The Centers for Disease Control and Prevention ranks the emergence of carbapenemase-producing Enterobacteriaceae as one of our most urgent resistance threats today.1 It’s not surprising.

Carbapenemase-producers – whether KPC, NDM or OXA-48 – nearly always lead to a high level of resistance to carbapenems, which are important last-resort antibiotics. When a patient is infected with a carbapenemase-producer, you need to adapt their treatment as fast as possible. Identifying that bug as early as possible is also important to prevent its further spread to other patients. So, when dealing with a Gram-negative infection, an important question is: is it a carbapenemase-producing organism?

To answer that, we thought, why not go to the expert? Dr. Laurent Poirel is a leading researcher and associate professor in the Emerging Antibiotic Resistance Unit (Director P. Nordmann) of the Department of Medicine at the University of Fribourg, Switzerland. He’s also, along with Pr. Patrice Nordmann, the Co-inventor of the original Carba NP test – an easy, rapid and reliable test to detect carbapenemase-producers.

Dr. Poirel explains that his ideal test for carbapenamase activity needed to fit five key criteria:

  1. Sensitive: Avoiding false-negative results to prevent from improper treatment (e.g. carbapenem monotherapy) that may lead to therapeutic failure
  2. Specific: Avoiding false positives that may lead to overuse or misuse of last-resort treatments (e.g. colistin)
  3. User-friendly and equipment-free: The test should be adaptable to all kinds of labs, without specific expertise to facilitate its implementation
  4. Deliverable: It should be useful for clinical samples and antibiotic stewardship, as well as screening and outbreak management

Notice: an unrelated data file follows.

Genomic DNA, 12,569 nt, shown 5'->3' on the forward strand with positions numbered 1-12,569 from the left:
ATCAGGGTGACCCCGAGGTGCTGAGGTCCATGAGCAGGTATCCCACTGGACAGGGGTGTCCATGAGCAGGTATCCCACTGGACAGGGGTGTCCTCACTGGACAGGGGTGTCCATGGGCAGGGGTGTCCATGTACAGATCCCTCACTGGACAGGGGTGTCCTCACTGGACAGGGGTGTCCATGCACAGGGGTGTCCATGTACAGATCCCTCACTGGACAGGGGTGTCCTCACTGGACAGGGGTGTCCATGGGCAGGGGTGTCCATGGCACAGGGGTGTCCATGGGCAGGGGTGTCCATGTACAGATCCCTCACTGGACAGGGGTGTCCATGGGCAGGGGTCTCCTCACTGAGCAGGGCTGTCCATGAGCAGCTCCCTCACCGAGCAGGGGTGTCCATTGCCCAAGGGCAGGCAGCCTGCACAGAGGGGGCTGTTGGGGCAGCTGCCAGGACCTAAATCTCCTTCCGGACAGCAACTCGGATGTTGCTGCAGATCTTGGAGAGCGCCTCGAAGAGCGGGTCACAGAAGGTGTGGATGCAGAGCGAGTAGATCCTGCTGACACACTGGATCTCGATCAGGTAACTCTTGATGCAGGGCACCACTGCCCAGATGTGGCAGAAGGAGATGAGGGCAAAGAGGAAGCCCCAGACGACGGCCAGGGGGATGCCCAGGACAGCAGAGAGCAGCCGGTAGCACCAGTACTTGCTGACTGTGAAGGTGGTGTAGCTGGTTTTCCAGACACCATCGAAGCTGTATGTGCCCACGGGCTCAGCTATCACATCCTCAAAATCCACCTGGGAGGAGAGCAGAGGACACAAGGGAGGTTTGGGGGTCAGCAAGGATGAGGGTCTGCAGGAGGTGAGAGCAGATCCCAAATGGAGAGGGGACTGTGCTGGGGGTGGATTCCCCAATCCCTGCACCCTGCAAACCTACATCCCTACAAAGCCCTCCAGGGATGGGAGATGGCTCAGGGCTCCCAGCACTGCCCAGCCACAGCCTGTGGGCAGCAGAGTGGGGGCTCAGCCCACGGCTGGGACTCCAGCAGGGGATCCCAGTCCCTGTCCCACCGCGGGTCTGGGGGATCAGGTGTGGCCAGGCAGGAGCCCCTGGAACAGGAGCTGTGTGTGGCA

5. Affordable: The test should be accessible globally, considering that low- and middle-income countries are often important reservoirs of carbapenemase producers

The Carba NP test ticks all the boxes. It’s based on a simple principle: Imipenem (a Carbapenem antibiotic) can be hydrolyzed by carbapenamases. This reduces the pH level, causing a color change in a phenol red solution. You see yellow? That’s a carbapenemase-producer.

bioMérieux’s RAPIDEC® CARBA NP test, pictured here, is a full kit that makes the test even easier. Carba NP tests, including RAPIDEC® CARBA NP, enable you to achieve your first priority of knowing whether there is production of a member of the carbapenemase enzyme family so therapy can be adapted quickly and infection control measures can be implemented.

The following image shows the role RAPIDEC® CARBA NP plays for orienting patient care and for screening of carriers for infection control, for Carbapenemase-producing organisms. As you can see, the RAPIDEC® CARBA NP test can be considered an ideal way to rapidly test in complement to VITEK® 2 automated AST. It provides high medical value by supporting patient care, antimicrobial stewardship and infection control objectives.

Want to know more? Follow this link to find a white paper by Dr. Poirel, his corresponding webinar and a video interview from ECCMID 2017. He shares:

  • Background on the epidemiology of carbapenemase-producing Enterobacteriaceae
  • When to look further for Carbapenemase-producers
  • The ideal rapid test for carbapenemase-producing organisms
  • How the Carba NP and RAPIDEC® CARBA NP rapid tests work and to use them
  • A real-life example illustrating how RAPIDEC® CARBA NP catches carbapenemase when disk diffusion doesn’t clearly show it, since results are close to the MIC breakpoints
  • A recap on how RAPIDEC® CARBA NP helps orient patient care and is used for screening
  • A case study showing the impact on a patient
  • The bottom line on the medical value of RAPIDEC® CARBA NP


1CDC Antibiotic Resistance Threats 2013

*MIC: Minimum Inhibitory Concentration

**For protocol details, including short subculture protocols, please refer to the Package Insert.